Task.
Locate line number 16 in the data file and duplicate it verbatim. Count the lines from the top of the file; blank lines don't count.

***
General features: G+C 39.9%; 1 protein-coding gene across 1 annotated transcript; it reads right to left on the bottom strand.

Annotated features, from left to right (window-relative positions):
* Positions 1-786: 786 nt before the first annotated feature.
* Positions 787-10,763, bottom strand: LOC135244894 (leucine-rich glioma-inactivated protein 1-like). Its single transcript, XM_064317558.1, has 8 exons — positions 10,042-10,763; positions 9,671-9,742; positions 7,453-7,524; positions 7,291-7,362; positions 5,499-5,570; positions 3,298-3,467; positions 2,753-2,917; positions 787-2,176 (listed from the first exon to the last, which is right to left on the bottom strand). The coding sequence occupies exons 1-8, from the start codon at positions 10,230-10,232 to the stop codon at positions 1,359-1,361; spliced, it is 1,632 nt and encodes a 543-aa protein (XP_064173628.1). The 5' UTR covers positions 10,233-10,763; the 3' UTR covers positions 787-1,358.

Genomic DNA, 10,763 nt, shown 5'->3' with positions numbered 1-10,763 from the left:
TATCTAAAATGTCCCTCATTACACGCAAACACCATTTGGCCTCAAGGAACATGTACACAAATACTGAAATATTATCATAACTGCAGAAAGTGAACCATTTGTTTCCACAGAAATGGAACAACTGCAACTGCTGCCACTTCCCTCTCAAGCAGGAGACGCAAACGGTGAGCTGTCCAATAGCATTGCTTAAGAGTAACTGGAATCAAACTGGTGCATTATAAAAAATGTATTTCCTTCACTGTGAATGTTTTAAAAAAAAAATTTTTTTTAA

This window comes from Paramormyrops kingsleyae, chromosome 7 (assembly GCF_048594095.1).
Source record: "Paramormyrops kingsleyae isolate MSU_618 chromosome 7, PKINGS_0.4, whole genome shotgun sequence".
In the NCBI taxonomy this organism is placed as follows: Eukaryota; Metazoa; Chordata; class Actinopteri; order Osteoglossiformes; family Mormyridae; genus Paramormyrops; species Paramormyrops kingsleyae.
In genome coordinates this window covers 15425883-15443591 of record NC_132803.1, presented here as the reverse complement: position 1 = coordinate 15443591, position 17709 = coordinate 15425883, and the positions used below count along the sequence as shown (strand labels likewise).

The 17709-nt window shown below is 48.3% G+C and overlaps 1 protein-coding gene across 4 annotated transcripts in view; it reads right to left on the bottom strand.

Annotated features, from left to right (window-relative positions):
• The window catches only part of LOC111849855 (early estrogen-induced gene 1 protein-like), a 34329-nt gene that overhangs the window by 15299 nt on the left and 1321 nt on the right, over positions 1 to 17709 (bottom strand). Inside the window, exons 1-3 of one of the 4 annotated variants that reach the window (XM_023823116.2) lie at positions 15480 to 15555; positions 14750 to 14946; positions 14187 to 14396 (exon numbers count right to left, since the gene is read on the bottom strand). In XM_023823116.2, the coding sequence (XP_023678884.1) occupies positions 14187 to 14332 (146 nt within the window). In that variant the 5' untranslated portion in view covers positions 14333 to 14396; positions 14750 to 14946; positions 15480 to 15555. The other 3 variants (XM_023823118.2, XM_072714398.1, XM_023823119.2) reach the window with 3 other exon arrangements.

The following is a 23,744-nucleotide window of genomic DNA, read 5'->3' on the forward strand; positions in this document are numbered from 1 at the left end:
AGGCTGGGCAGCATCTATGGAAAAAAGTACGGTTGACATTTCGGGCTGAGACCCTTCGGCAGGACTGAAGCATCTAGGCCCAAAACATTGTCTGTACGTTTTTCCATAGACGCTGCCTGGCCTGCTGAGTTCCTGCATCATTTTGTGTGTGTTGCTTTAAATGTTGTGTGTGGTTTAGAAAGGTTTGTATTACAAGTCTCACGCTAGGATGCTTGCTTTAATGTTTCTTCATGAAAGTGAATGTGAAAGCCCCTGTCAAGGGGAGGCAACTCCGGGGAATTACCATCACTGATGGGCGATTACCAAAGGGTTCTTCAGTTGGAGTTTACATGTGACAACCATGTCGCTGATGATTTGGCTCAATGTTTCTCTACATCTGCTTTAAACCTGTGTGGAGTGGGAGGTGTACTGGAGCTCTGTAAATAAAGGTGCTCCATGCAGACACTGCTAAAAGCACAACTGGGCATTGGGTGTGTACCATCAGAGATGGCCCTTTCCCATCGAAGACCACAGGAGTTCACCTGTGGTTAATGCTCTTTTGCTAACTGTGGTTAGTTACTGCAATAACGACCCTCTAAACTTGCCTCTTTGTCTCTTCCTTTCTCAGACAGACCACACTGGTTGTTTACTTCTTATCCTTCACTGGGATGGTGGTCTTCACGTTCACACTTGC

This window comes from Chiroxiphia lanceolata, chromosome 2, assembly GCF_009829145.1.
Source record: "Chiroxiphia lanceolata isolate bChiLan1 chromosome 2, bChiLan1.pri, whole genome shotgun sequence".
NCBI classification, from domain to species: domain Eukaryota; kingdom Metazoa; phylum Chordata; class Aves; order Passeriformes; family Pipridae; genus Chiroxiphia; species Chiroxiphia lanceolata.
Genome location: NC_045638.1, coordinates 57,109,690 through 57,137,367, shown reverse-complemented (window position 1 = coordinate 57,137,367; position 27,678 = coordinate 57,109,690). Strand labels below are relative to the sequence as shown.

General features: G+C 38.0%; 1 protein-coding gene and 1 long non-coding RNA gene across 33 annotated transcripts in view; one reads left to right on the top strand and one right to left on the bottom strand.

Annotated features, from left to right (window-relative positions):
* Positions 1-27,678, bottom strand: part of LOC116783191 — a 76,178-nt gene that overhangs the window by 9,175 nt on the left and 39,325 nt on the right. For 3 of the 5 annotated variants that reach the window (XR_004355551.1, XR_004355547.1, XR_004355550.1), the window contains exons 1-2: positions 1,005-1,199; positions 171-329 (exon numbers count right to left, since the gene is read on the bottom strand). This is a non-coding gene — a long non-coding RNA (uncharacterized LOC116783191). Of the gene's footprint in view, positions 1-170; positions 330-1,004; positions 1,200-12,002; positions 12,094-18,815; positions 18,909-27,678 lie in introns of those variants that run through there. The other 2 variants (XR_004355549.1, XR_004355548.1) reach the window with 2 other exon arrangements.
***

This window comes from Chiroxiphia lanceolata, chromosome 2, assembly GCF_009829145.1.